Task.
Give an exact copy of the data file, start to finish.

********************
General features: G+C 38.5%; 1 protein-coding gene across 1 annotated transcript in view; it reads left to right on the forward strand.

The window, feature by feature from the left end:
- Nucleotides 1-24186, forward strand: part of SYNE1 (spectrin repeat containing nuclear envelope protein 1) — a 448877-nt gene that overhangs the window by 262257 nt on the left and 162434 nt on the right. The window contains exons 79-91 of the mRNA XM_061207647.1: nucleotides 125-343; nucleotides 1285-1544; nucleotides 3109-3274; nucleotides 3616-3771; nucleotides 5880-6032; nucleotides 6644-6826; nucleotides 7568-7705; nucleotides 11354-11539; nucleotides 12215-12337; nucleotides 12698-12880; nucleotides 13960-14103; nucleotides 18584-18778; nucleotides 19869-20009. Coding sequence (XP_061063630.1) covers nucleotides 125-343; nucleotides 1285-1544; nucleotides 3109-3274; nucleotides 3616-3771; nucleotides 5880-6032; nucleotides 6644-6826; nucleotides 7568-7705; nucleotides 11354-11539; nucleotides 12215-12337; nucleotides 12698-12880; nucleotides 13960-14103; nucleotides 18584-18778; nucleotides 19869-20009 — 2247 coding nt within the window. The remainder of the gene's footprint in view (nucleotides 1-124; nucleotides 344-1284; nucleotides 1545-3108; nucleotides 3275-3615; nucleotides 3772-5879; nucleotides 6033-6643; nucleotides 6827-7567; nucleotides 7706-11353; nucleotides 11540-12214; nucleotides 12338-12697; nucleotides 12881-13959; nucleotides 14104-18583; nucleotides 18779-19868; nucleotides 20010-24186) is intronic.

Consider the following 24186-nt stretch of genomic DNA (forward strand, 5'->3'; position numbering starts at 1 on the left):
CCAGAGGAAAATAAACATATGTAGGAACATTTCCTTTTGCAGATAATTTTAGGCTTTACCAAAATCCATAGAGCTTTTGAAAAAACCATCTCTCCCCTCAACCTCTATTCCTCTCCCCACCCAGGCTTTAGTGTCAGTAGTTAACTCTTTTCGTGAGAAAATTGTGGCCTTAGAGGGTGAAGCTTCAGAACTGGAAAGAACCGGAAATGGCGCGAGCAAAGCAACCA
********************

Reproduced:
General features: G+C 38.5%; 1 protein-coding gene across 1 annotated transcript in view; it reads left to right on the forward strand.

The window, feature by feature from the left end:
- Nucleotides 1-24186, forward strand: part of SYNE1 (spectrin repeat containing nuclear envelope protein 1) — a 448877-nt gene that overhangs the window by 262257 nt on the left and 162434 nt on the right. The window contains exons 79-91 of the mRNA XM_061207647.1: nucleotides 125-343; nucleotides 1285-1544; nucleotides 3109-3274; nucleotides 3616-3771; nucleotides 5880-6032; nucleotides 6644-6826; nucleotides 7568-7705; nucleotides 11354-11539; nucleotides 12215-12337; nucleotides 12698-12880; nucleotides 13960-14103; nucleotides 18584-18778; nucleotides 19869-20009. Coding sequence (XP_061063630.1) covers nucleotides 125-343; nucleotides 1285-1544; nucleotides 3109-3274; nucleotides 3616-3771; nucleotides 5880-6032; nucleotides 6644-6826; nucleotides 7568-7705; nucleotides 11354-11539; nucleotides 12215-12337; nucleotides 12698-12880; nucleotides 13960-14103; nucleotides 18584-18778; nucleotides 19869-20009 — 2247 coding nt within the window. The remainder of the gene's footprint in view (nucleotides 1-124; nucleotides 344-1284; nucleotides 1545-3108; nucleotides 3275-3615; nucleotides 3772-5879; nucleotides 6033-6643; nucleotides 6827-7567; nucleotides 7706-11353; nucleotides 11540-12214; nucleotides 12338-12697; nucleotides 12881-13959; nucleotides 14104-18583; nucleotides 18779-19868; nucleotides 20010-24186) is intronic.

Consider the following 24186-nt stretch of genomic DNA (forward strand, 5'->3'; position numbering starts at 1 on the left):
CCAGAGGAAAATAAACATATGTAGGAACATTTCCTTTTGCAGATAATTTTAGGCTTTACCAAAATCCATAGAGCTTTTGAAAAAACCATCTCTCCCCTCAACCTCTATTCCTCTCCCCACCCAGGCTTTAGTGTCAGTAGTTAACTCTTTTCGTGAGAAAATTGTGGCCTTAGAGGGTGAAGCTTCAGAACTGGAAAGAACCGGAAATGGCGCGAGCAAAGCAACCA